Tangled traditions, plus helter-skelter consumerism, create a holiday season heavy with expectation.

But you can extract the qualities you treasure, and the experiences you want, and walk away from the rest Ė guilt free.

How Did It Get This Way?

We think a consumerist holiday is a modern invention. But thatís wrong. It began during the Industrial Revolution when items got cheaper. Ordinary people Ė who had been giving food as holiday treats Ė could suddenly give gifts instead.  Stores saw this opportunity, and began creating highly-decorated displays stuffed with goodies. The age of the big-spend holiday was born.

The Many Strands of Your Holiday

To lighten your load, look at the strands of holiday expectations. These include gift giving, food, family gathering, community gathering, lights, and singing. If you emphasize each aspect, youíll have a very full calendar: overwhelming, expensive, and planned months in advance. But if you extract only the pieces that your family enjoys, it narrows the field and personalizes your holiday experience, giving you time for replenishment, nourishment, and self care.

Gift Giving

If you buy last-minute items youíre not sure people will enjoy, look at that habit as one you can change now. People donít need another thing. They prefer an experience, one they can share with you, or another friend. Nothingís more relaxing than getting a massage. Or more companionable than sitting together while you receive a pedicure. Everyone enjoys a facial Ė from a teenager to a stressed-out executive. College students need haircuts Ė and theyíre happy if someone else foots the bill. High School girls and new mothers both feel uplifted with highlights. And a cut and color gives everyone the boost they need to beat the winter blahs.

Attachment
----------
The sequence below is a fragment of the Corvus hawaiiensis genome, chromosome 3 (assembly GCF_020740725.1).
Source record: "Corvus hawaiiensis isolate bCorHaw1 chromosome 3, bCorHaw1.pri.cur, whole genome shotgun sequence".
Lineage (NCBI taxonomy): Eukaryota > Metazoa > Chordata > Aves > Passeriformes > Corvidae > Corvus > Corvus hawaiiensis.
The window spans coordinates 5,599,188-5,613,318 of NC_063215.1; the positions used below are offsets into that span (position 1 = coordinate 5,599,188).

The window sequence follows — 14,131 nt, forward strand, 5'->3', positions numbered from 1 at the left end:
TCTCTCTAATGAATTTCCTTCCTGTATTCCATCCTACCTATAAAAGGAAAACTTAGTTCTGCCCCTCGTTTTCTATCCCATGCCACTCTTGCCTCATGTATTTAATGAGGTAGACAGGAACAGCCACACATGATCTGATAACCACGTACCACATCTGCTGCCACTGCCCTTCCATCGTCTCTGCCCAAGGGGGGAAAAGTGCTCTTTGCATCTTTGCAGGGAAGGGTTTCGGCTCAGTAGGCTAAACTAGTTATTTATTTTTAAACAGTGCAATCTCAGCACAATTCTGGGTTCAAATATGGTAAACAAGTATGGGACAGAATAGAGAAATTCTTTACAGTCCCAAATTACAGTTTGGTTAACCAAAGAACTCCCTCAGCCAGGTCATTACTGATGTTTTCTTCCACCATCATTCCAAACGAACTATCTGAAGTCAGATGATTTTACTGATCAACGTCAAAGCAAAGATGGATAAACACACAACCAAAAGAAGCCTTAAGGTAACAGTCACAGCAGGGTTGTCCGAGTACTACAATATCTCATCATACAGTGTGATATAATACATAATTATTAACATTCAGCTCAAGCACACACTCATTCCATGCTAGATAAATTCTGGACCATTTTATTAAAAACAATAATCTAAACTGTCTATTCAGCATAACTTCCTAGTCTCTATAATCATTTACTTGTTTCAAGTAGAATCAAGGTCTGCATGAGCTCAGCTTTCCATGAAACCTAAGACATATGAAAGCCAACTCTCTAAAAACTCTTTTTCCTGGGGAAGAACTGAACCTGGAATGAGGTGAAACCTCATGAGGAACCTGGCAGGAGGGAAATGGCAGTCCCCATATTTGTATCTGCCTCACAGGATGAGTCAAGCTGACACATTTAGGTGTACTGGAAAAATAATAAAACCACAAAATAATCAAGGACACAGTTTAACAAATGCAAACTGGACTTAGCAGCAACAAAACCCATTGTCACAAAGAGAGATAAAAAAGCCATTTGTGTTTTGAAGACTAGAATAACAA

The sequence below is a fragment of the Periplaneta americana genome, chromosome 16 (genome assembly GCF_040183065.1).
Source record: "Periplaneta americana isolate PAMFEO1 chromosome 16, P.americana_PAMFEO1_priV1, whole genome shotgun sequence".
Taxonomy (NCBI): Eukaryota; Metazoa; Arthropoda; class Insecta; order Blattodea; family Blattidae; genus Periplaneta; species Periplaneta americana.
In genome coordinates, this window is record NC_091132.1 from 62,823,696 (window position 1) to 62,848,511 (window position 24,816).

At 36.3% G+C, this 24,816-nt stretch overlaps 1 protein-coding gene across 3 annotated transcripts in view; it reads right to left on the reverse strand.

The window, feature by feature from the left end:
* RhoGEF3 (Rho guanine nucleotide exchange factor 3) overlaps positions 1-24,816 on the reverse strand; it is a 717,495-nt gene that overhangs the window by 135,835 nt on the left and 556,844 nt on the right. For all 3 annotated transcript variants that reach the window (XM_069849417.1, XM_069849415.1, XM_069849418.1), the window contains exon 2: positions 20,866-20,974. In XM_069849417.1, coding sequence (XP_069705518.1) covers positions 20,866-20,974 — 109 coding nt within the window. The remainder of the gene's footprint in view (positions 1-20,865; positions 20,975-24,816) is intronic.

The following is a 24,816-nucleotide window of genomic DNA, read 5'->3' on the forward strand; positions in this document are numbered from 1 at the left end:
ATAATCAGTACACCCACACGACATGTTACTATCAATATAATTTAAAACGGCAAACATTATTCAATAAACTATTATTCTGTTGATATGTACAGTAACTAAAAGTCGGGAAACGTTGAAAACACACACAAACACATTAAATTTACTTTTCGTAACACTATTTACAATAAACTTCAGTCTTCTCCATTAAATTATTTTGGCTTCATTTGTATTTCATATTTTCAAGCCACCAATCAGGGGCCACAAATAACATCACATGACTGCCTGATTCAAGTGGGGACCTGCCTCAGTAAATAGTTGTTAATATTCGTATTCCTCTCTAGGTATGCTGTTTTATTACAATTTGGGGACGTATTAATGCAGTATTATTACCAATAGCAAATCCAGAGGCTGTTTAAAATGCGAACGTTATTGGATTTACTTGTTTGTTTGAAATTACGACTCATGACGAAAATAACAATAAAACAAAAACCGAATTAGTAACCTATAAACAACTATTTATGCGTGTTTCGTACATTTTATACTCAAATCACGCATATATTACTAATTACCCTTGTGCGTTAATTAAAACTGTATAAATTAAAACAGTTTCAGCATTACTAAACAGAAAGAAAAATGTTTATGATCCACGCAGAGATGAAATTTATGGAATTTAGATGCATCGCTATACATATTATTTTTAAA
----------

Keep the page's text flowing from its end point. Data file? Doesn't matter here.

Spa gift certificates can be bought months in advance, allowing you to plan your spending. Combined with a simple home-made card or gift, they will be appreciated and used.

Food and Warmth

Itís important to decide in advance how you want to interact with food over the holiday period. If youíve been maintaining a balanced diet, going into the holidays can be stressful. Your local gym will be pushing new fitness classes on January 1 to help people with their New Yearís resolutions. Think about a gym membership as a holiday gift. If youíre already a member, now is the time to sign up for those classes, and take advantage of the heat in the sauna and steam room.

Sometimes we unconsciously eat to keep warm. Beat the urge to fill up on high-fat foods by booking a hot stone massage, a hot oil treatment for central-heating hair, or a hot-towel facial.

Family and Community Gathering

Family commitments and parties can quickly pull your schedule off balance. Be mindful of going out too much. The holiday will feel rushed and difficult with more than two events per week. Choose one special event for the children, and focus on that, such as going to see the lights or watching a stage show. Donít try to do it all. Tell family about your limits on the treats your children will receive. Children who canít absorb it all and get cranky, and appear ungrateful.

Book Time For You

Itís important that you get to the big day with a smile on your face. Spas fill up over the holidays, so book your appointment for hair and nails before Thanksgiving. And give yourself the gift of a stress-relieving massage before you travel or your schedule becomes busy. The holidays arenít created to help you feel less stress. So itís important to include only the factors that create good memories for you, your spouse, and children. If you pamper yourself with adequate down-time, healthy food, winter walks and time at the spa, youíll arrive in January feeling calm and rejuvenated.

2 Responses...

Anonymous says:
December 13, 2012 at 6:38 AM
Anonymous says:
December 13, 2012 at 7:19 PM
Excellent advice!
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